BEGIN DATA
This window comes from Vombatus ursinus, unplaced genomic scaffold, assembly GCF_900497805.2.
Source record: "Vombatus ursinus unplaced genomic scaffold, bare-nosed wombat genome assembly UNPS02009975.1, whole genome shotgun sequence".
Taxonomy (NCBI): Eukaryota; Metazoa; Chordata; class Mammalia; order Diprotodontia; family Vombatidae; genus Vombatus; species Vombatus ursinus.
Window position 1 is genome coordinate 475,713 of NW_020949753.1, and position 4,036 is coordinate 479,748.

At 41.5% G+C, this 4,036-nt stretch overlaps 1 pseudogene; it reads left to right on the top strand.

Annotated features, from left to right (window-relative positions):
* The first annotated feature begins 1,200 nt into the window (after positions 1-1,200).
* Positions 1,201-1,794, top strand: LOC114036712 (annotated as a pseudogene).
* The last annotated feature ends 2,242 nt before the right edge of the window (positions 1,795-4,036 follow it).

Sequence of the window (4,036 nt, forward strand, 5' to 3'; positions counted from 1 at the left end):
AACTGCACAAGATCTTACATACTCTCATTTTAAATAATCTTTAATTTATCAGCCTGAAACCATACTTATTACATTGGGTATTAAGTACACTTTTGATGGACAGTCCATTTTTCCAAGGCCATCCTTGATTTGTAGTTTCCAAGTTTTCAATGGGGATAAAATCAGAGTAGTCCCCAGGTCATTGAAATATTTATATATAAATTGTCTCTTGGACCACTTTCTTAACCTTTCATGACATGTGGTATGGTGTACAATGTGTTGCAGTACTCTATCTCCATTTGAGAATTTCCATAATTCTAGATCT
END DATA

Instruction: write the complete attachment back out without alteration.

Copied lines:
This window comes from Vombatus ursinus, unplaced genomic scaffold, assembly GCF_900497805.2.
Source record: "Vombatus ursinus unplaced genomic scaffold, bare-nosed wombat genome assembly UNPS02009975.1, whole genome shotgun sequence".
Taxonomy (NCBI): Eukaryota; Metazoa; Chordata; class Mammalia; order Diprotodontia; family Vombatidae; genus Vombatus; species Vombatus ursinus.
Window position 1 is genome coordinate 475,713 of NW_020949753.1, and position 4,036 is coordinate 479,748.

At 41.5% G+C, this 4,036-nt stretch overlaps 1 pseudogene; it reads left to right on the top strand.

Annotated features, from left to right (window-relative positions):
* The first annotated feature begins 1,200 nt into the window (after positions 1-1,200).
* Positions 1,201-1,794, top strand: LOC114036712 (annotated as a pseudogene).
* The last annotated feature ends 2,242 nt before the right edge of the window (positions 1,795-4,036 follow it).

Sequence of the window (4,036 nt, forward strand, 5' to 3'; positions counted from 1 at the left end):
AACTGCACAAGATCTTACATACTCTCATTTTAAATAATCTTTAATTTATCAGCCTGAAACCATACTTATTACATTGGGTATTAAGTACACTTTTGATGGACAGTCCATTTTTCCAAGGCCATCCTTGATTTGTAGTTTCCAAGTTTTCAATGGGGATAAAATCAGAGTAGTCCCCAGGTCATTGAAATATTTATATATAAATTGTCTCTTGGACCACTTTCTTAACCTTTCATGACATGTGGTATGGTGTACAATGTGTTGCAGTACTCTATCTCCATTTGAGAATTTCCATAATTCTAGATCT